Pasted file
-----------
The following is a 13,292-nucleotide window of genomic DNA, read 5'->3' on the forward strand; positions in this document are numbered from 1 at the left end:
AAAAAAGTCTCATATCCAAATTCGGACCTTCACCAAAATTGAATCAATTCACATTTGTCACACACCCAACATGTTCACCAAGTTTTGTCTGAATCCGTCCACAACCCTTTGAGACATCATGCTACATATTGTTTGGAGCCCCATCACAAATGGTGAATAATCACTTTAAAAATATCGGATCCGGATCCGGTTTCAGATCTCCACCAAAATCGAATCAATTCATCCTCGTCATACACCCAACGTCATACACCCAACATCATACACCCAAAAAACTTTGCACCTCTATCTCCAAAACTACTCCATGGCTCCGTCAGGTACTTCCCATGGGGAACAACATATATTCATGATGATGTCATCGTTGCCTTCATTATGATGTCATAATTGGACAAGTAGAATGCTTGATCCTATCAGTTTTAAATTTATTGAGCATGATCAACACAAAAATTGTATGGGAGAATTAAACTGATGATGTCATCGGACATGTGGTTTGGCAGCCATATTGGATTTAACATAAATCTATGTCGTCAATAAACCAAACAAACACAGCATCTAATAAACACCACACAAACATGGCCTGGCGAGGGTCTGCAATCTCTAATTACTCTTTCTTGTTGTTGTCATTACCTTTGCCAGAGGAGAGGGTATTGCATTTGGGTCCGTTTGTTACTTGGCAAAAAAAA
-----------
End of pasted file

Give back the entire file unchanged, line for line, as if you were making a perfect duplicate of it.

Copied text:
The following is a 13,292-nucleotide window of genomic DNA, read 5'->3' on the forward strand; positions in this document are numbered from 1 at the left end:
AAAAAAGTCTCATATCCAAATTCGGACCTTCACCAAAATTGAATCAATTCACATTTGTCACACACCCAACATGTTCACCAAGTTTTGTCTGAATCCGTCCACAACCCTTTGAGACATCATGCTACATATTGTTTGGAGCCCCATCACAAATGGTGAATAATCACTTTAAAAATATCGGATCCGGATCCGGTTTCAGATCTCCACCAAAATCGAATCAATTCATCCTCGTCATACACCCAACGTCATACACCCAACATCATACACCCAAAAAACTTTGCACCTCTATCTCCAAAACTACTCCATGGCTCCGTCAGGTACTTCCCATGGGGAACAACATATATTCATGATGATGTCATCGTTGCCTTCATTATGATGTCATAATTGGACAAGTAGAATGCTTGATCCTATCAGTTTTAAATTTATTGAGCATGATCAACACAAAAATTGTATGGGAGAATTAAACTGATGATGTCATCGGACATGTGGTTTGGCAGCCATATTGGATTTAACATAAATCTATGTCGTCAATAAACCAAACAAACACAGCATCTAATAAACACCACACAAACATGGCCTGGCGAGGGTCTGCAATCTCTAATTACTCTTTCTTGTTGTTGTCATTACCTTTGCCAGAGGAGAGGGTATTGCATTTGGGTCCGTTTGTTACTTGGCAAAAAAAA